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By Robert Tate, Automotive Historian and Researcher
Images courtesy of the Ford Motor Company Archives
Published 6.16.2021

Press Information for the 1953 Ford X 100 Show Car RESIZED 1Press Information for the 1953 Ford X-100 Show Car 

One of the most popular and exciting show cars introduced to the public during the 1950s was the 1952/53 Ford X-100. Ford Motor Company called the model “A laboratory on wheels.” The model was first called the Lincoln Continental 1950X at its introduction and was exceedingly popular with its torpedo styling. It also received a lot of great press.

The Ford Design Studio early 1950s 2The Ford Design Studio, early 1950s

The Ford X-100 exterior was designed by Joe Oros, and John Najjar designed the interior. Elwood Engel was also a part of the design team. Auto historian and author Michael Lamm, along with Dave Holls, who wrote “A Century of Automotive Style: 100 years of American Car Design” said the following: “One of the fundamental purposes of dream cars was and remains to show the type of styling that each auto company believed people would want, or at least would accept, in the future.”

Rear design for the Ford X 100 Show Car 3Rear design for the Ford X-100 Show Car

The 1952/53 Ford X-100 show car introduced many new styling features and accessories for the driver and passenger. For example, a new hydraulic jacking system was included, and an electric shaver was placed in the glove compartment. Another important design feature was the rear end taillights, which would later become popular on the 1961 Ford Thunderbird production models.

The Ford X 100 parked outisde of Fords Design Center 4The Ford X-100 parked outisde of Ford's Design Center

The X-100 was a fully functional, road-driven prototype car which many consumers liked and admired for its great looking styling. It also offered a great canopy top with seating room for two passengers and electric seat warmers.

The Ford X-100 was introduced at the Chicago Auto Show in January 1952. The model was very well-received, and many thought the car would become the next Continental. Ford Motor Company President and CEO Henry Ford II was very impressed with the model and wanted it to symbolize Ford’s future design focus. His brother, William Clay Ford, was also very impressed with the X-100.

Ford X 100 Show Car RESIZED 5Ford X-100 Show Car

After the Chicago Auto Show, the model was officially renamed the Ford X-100, changed from the Continental 1950X. The show car was also shipped to Europe to appear at the Paris Auto Show, as part of Ford’s celebration of the company’s 50th anniversary. European auto enthusiasts also appreciated the great styling of the X-100 dream car like their American counterparts. The vehicle had a de Dion style independent rear suspension, power brakes, power steering and a 1952 Lincoln Y block overhead-value V8 engine with many carburetors for great performance. It was also equipped for the first time with Firestone radial-ply tires for improved handling. Finally, the X-100 offered many other new other features, including a retractable clear roof section and a hooded head lamp design over a protruding, front bumper.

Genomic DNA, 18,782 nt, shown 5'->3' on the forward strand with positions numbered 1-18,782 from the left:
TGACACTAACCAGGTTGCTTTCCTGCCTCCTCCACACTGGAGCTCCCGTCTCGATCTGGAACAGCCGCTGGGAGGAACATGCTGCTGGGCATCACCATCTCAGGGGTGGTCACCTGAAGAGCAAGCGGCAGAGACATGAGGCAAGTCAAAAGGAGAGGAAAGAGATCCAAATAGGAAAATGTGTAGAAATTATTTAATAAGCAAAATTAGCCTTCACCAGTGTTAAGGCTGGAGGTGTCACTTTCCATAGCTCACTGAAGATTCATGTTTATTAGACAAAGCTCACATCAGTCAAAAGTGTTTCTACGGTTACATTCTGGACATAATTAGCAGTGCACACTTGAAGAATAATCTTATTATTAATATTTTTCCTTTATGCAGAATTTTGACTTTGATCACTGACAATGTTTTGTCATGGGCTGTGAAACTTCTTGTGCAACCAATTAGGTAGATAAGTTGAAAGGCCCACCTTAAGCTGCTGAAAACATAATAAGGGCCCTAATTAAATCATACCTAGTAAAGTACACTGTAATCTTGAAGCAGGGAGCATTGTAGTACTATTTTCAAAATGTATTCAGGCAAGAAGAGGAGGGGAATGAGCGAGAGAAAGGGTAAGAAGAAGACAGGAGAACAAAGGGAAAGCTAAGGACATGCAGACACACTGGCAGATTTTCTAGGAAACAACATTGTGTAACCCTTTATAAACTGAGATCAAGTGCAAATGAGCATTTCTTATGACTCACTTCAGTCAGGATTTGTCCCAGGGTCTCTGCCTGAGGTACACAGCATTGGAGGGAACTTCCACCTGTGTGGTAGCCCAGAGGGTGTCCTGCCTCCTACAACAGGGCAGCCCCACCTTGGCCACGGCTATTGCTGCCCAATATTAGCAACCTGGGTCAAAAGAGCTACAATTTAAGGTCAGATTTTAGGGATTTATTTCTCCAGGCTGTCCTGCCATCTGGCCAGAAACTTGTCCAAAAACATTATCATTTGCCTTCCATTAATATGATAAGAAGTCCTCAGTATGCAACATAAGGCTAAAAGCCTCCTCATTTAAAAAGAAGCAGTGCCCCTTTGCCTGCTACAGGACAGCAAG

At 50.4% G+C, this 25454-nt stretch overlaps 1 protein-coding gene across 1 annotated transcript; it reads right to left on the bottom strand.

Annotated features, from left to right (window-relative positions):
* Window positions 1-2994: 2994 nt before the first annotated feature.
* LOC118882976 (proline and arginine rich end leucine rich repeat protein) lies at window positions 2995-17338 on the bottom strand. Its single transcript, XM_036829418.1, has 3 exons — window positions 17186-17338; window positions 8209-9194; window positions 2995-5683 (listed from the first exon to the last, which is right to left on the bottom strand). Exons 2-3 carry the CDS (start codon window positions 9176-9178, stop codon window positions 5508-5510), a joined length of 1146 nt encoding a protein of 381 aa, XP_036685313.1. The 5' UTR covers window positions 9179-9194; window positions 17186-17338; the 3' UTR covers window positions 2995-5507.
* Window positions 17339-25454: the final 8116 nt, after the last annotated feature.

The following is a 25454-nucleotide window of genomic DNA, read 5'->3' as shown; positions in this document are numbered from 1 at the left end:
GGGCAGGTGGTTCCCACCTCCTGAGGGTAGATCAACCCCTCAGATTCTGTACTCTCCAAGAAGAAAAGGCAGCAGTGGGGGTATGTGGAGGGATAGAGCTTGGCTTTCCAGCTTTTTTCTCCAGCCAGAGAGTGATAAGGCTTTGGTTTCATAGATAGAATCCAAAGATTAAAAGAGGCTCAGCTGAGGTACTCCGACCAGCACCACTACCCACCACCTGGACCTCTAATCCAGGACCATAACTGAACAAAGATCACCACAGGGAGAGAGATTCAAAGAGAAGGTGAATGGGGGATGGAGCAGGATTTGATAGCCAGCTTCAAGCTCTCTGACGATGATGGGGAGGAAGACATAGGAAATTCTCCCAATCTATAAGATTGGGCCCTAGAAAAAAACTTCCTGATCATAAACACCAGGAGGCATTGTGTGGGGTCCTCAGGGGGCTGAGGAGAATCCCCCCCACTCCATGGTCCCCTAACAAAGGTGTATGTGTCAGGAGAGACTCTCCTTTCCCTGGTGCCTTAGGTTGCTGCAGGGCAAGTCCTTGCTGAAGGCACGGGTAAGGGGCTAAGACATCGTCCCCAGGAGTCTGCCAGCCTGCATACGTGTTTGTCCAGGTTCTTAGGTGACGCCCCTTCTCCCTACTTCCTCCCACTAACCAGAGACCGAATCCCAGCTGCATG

The X 100 Show Car on display 6The X-100 Show Car on display

Later, the 1955 and 1956 Mercury production models would use many of the same design features on the Ford X-100. The popular 1956 Lincoln Premiere models would also use the same design theme, which proved to be extremely popular among the driving public.

The Ford X 100 interior 7The Ford X-100 interior

The Ford X-100 was displayed at the famous Ford Rotunda in Dearborn and was also featured in a photo on the cover of the company’s commemorative book published for its 50th anniversary celebration. The cover highlighted brothers Benson, William and Henry Ford II with the Mercury XL-500 show car and the Ford X-100. The Ford X-100 also became part of pop culture, used in the 1954 movie “Woman’s World” starring Lauren Bacall and Fred MacMurray.

The X 100 on the cover of Fords 50th anniversary book RESIZED 8The X-100 on the cover of Ford's 50th anniversary book

In conclusion, the Ford X-100 was truly a laboratory on wheels, a creation many people around the world came to admire. Ultimately, the Ford X-100 show car was donated to the Henry Ford Museum. From a design standpoint, the Ford X-100 was a part of our 1950s auto heritage and chrome styling culture.


Dammann, George H. “Fifty Years of Lincoln Mercury.” Crestline Publishing, 1971.

Strohl, Daniel. “The Car with the Most Gadgets: The Lincoln X-100 Could’ve Become the Continental.” Hemmings, April 27, 2015.